The Big 5 networks push shocking new boundaries amid cable envy and a climate with few, if any, fines from the FCC
5:00 AM PST 11/05/2014 by Lesley Goldberg, The Hollywood Reporter
This story first appeared in the Nov. 14 issue of The Hollywood Reporter magazine.
Fox’s New Girl season premiere featured Zooey Deschanel repeatedly muttering “sex fist!” as an expression for the roommates’ quest to hook up at a wedding. Multiple fisting jokes followed — as did episodes where the gang got stoned and Deschanel dated a guy with amicropenis. “We got away with murder,” exec producer Brett Baer told THR after the premiere. “We’ve given broadcast standards a run for their money.” Over on Fox’s The Mindy Project, nearly an entire episode focused on Mindy Kaling and Chris Messina debating whether he “slipped” and attempted to, ahem, go in the back door. That led to discussions of sexual positions, including the “necktie,” “ascot” and “bagpipe.”
On the drama side, ABC’s Scandal — airing in its new 9 p.m. slot — opened the season with Kerry Washington and Scott Foley in an explicit entanglement on the beach. Weeks later,showrunner Shonda Rhimes brought “Eiffel Towering” to primetime when the president’s teenage daughter was caught on tape performing a lewd sex act that many had to Google. On Oct. 30, Disney-owned ABC rankled the PTC by airing a Scandal sex scene minutes after a Charlie Brown Halloween special.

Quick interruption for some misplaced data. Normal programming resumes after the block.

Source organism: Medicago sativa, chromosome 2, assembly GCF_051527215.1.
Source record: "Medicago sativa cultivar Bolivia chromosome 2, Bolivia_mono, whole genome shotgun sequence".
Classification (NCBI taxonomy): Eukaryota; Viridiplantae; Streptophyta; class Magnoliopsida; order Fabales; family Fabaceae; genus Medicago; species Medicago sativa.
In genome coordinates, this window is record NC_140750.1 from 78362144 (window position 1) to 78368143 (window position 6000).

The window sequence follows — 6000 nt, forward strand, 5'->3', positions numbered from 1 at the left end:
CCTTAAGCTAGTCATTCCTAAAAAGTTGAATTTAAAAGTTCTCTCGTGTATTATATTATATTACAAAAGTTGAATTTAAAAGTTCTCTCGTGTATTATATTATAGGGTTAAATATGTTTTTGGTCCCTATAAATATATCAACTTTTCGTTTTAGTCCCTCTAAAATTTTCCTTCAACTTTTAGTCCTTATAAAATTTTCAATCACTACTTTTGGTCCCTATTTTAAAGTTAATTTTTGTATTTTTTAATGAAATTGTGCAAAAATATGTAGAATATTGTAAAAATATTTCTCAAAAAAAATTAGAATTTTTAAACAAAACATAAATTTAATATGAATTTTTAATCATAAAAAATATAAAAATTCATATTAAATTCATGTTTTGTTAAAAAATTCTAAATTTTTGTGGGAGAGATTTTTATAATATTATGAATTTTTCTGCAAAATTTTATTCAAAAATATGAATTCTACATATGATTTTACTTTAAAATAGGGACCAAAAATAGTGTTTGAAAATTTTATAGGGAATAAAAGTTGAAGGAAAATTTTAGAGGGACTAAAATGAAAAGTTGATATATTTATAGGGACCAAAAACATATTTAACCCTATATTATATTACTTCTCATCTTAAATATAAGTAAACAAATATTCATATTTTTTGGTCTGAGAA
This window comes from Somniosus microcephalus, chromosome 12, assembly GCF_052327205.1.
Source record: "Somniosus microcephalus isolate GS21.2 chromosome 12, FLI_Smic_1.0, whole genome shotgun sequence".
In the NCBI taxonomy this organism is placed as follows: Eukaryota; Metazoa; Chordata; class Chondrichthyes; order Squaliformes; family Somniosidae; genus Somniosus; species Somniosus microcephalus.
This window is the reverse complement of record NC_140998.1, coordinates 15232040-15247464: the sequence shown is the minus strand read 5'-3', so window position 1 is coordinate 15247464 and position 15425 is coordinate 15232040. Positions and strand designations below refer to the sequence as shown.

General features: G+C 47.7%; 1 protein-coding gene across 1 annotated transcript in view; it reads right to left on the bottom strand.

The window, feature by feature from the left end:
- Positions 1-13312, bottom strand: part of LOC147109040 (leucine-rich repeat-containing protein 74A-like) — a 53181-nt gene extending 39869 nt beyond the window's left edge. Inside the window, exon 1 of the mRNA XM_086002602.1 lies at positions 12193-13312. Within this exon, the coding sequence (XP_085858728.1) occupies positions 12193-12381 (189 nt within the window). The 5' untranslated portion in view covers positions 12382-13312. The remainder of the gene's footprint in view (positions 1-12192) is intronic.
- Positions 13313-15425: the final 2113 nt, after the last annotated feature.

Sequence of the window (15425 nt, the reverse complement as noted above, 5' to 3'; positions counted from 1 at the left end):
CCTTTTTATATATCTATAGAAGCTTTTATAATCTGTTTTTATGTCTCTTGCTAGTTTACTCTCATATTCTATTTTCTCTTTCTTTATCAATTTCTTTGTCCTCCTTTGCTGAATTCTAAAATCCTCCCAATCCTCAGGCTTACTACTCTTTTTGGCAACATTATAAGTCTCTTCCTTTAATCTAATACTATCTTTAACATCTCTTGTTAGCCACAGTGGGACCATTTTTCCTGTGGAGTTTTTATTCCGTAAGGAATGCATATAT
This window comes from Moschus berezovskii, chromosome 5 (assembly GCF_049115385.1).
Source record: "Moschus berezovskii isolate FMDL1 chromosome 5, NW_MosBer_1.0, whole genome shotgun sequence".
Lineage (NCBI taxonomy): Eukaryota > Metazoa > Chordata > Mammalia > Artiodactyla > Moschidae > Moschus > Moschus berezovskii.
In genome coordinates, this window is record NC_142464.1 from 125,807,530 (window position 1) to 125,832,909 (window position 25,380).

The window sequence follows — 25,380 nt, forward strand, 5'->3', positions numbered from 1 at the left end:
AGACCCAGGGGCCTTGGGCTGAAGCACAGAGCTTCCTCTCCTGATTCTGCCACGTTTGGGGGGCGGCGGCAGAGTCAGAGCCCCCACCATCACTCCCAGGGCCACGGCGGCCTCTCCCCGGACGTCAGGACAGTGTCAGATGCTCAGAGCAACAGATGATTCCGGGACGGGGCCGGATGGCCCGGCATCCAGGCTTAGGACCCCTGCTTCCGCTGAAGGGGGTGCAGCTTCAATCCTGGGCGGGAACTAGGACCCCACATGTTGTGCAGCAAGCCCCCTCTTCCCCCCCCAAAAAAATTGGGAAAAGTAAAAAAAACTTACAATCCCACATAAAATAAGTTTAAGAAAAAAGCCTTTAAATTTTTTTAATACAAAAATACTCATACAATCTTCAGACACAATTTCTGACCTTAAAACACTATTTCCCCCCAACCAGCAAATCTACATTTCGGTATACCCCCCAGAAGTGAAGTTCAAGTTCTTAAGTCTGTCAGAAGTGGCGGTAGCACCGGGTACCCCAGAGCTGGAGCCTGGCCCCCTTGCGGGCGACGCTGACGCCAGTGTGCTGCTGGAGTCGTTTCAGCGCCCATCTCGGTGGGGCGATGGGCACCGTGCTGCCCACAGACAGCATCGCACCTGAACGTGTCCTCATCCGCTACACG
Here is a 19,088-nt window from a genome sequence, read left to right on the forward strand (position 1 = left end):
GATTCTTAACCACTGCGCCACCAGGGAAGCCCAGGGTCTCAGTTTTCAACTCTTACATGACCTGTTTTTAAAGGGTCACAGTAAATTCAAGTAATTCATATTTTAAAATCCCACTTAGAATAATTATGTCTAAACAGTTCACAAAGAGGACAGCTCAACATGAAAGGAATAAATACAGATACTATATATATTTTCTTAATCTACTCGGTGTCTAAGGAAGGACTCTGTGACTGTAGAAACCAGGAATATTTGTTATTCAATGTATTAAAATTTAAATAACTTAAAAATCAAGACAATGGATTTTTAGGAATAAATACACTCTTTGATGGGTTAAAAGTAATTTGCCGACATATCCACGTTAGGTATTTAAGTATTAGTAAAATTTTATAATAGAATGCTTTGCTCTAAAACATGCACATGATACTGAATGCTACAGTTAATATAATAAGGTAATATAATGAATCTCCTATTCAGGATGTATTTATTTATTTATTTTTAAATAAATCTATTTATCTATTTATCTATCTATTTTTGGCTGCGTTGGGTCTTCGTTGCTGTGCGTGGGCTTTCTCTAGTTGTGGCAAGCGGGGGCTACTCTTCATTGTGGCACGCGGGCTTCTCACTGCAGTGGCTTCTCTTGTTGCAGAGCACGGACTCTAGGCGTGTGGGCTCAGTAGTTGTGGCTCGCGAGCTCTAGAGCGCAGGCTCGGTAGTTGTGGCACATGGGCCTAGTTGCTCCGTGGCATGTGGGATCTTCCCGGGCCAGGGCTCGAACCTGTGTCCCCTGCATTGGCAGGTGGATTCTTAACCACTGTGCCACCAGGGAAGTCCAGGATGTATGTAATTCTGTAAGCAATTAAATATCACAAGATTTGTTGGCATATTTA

“I have no intention of changing what’s happening on Scandal at 9,” Rhimes told THR in July. “That will be interesting. I look forward to being censored.” But she hasn’t been. And not to be outdone, Rhimes’ 10 p.m. drama How to Get Away With Murder featured a character saying, “He did things to my ass that made my eyes water” and ended an episode with Viola Davis asking, “Why is your penis on a dead girl’s phone?”
What’s behind the trend? Competition with cable, of course, and a desire by low-rated shows such as Mindy and New Girl to cause a stir (for the most part it hasn’t worked). Some say network censors have pushed back less often now that FCC fines are few and far between, though one top exec downplays the hoopla. “As lines blur between broadcast, basic cable and premium cable, there may be a concentration of pushing sexual boundaries in certain shows,” he says. “But it is hardly a mandate or a trend.”
Still, Winter says, “We have to start asking if some of these gray area instances really do cross the line.” He points to a sketched penis on NBC’s Bad Judge. “Hopefully, the FCC will levy a fine or two and let broadcasters know that the law is still in place and they have to respect it.”
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